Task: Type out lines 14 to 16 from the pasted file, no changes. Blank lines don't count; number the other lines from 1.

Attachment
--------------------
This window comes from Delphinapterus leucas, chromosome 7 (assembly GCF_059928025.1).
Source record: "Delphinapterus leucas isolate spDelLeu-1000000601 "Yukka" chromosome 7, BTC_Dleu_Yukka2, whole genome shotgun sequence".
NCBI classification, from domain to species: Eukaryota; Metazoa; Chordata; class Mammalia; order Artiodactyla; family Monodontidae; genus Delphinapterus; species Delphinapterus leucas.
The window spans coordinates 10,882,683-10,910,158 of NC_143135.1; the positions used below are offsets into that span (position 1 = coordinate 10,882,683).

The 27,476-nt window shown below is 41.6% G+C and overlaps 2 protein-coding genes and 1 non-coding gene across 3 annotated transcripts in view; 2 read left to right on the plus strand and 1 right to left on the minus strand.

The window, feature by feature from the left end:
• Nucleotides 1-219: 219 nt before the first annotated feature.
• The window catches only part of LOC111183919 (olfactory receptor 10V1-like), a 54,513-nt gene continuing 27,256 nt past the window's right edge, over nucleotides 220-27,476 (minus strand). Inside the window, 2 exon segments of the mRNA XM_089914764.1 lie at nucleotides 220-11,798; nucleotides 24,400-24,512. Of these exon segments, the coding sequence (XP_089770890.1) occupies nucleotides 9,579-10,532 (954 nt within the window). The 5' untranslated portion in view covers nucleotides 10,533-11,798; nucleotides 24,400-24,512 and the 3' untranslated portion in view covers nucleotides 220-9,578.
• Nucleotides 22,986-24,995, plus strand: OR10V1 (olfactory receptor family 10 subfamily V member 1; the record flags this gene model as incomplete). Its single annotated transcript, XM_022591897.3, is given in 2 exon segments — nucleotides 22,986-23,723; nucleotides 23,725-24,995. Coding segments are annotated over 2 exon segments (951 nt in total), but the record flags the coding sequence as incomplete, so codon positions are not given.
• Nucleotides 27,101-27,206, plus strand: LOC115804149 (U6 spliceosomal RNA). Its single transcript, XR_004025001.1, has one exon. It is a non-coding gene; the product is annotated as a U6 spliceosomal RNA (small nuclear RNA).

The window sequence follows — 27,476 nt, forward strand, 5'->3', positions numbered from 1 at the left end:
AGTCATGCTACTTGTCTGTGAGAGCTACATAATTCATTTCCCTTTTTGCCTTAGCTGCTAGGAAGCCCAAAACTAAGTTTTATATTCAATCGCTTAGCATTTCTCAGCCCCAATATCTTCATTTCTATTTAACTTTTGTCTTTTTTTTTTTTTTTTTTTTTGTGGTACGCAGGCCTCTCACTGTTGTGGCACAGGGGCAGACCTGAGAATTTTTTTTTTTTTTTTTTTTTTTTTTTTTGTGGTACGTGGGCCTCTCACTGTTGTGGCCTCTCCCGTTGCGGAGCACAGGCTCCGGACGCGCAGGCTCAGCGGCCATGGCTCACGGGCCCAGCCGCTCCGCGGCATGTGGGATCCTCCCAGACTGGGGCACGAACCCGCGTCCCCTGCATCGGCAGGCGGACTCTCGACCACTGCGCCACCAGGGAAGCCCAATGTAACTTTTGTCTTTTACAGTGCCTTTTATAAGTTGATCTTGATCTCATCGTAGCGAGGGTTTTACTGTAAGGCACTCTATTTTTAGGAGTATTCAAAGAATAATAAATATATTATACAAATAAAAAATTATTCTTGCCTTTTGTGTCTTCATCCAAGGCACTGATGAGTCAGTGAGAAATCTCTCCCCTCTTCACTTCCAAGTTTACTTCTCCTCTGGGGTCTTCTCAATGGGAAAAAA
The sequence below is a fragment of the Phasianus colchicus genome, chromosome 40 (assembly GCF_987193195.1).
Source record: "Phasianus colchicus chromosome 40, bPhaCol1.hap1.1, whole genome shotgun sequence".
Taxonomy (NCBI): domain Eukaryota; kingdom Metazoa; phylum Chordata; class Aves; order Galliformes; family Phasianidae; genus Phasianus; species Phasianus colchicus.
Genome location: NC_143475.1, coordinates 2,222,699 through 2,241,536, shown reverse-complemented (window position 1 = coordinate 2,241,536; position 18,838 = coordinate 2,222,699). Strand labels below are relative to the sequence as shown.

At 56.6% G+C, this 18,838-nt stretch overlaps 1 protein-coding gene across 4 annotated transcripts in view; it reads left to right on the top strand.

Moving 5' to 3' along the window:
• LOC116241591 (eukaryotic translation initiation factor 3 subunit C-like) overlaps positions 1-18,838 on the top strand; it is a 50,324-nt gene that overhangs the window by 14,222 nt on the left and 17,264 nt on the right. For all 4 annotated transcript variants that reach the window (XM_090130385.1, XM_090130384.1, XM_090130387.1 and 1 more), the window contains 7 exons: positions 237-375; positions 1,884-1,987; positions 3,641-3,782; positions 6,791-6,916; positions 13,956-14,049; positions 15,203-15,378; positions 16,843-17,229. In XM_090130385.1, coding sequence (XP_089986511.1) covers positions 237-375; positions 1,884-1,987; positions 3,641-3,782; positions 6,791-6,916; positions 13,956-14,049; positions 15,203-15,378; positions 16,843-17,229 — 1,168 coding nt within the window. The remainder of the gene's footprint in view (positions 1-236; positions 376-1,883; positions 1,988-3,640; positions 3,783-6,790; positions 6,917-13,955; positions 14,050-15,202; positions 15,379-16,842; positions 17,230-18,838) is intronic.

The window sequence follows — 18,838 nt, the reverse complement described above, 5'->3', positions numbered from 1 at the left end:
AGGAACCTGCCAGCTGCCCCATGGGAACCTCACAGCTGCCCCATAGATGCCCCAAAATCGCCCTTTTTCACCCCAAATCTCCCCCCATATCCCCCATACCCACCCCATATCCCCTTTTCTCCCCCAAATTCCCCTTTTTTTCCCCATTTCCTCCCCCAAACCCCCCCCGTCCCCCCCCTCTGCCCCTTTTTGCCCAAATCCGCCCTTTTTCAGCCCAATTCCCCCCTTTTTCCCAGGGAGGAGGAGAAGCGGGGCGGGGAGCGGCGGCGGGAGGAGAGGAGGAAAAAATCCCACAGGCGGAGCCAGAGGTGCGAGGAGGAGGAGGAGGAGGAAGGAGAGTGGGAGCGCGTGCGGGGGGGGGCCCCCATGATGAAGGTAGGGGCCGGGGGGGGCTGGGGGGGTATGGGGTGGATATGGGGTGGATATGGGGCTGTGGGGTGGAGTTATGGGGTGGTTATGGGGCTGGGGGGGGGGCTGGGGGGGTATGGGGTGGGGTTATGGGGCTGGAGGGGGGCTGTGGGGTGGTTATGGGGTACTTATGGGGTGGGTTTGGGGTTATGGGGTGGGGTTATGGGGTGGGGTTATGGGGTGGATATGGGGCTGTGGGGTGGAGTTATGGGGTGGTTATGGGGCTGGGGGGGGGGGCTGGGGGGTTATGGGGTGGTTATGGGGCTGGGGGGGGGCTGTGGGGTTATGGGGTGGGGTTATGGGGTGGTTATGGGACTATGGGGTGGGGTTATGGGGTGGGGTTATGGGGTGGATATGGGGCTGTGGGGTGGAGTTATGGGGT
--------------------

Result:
Source record: "Phasianus colchicus chromosome 40, bPhaCol1.hap1.1, whole genome shotgun sequence".
Taxonomy (NCBI): domain Eukaryota; kingdom Metazoa; phylum Chordata; class Aves; order Galliformes; family Phasianidae; genus Phasianus; species Phasianus colchicus.
Genome location: NC_143475.1, coordinates 2,222,699 through 2,241,536, shown reverse-complemented (window position 1 = coordinate 2,241,536; position 18,838 = coordinate 2,222,699). Strand labels below are relative to the sequence as shown.